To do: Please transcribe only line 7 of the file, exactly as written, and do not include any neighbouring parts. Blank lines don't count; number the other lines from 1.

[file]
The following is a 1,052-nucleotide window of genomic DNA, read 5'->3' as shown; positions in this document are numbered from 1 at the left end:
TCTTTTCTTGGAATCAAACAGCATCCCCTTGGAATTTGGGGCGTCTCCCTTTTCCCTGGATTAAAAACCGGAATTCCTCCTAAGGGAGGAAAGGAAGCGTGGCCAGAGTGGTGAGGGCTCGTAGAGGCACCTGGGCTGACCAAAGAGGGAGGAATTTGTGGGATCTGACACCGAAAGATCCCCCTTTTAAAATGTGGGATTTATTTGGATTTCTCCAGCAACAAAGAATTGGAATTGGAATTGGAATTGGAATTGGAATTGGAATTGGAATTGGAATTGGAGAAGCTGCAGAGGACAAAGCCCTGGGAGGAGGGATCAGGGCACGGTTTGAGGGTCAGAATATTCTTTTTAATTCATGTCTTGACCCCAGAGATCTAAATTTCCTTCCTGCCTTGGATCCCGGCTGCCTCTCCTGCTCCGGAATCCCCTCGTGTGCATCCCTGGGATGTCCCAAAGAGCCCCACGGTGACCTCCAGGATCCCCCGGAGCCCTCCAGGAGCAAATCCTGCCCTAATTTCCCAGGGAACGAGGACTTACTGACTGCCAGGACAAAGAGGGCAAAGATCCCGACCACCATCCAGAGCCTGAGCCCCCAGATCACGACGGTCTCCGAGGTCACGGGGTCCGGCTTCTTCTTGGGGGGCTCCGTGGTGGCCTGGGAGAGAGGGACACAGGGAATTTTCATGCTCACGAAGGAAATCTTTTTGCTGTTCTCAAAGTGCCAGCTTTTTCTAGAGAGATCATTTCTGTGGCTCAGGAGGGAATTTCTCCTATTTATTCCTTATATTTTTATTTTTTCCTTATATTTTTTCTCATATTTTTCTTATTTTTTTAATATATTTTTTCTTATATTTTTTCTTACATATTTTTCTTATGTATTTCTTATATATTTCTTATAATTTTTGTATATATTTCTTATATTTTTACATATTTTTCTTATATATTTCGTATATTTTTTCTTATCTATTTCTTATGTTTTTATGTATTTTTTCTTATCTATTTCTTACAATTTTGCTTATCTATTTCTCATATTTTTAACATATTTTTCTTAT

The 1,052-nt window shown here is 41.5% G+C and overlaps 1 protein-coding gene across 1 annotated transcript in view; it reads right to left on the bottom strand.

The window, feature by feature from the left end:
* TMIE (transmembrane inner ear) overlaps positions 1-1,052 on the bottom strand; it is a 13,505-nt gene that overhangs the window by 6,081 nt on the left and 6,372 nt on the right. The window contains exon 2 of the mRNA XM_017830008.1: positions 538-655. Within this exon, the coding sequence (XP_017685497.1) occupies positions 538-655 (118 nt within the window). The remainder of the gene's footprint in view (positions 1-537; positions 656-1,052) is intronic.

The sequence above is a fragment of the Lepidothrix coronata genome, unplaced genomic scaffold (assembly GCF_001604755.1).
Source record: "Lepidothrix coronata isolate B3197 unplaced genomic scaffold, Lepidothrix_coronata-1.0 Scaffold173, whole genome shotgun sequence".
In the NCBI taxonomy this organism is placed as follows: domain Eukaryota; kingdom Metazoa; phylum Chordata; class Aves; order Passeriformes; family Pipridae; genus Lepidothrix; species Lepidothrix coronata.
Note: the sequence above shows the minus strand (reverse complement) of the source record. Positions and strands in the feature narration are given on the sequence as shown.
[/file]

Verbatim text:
Source record: "Lepidothrix coronata isolate B3197 unplaced genomic scaffold, Lepidothrix_coronata-1.0 Scaffold173, whole genome shotgun sequence".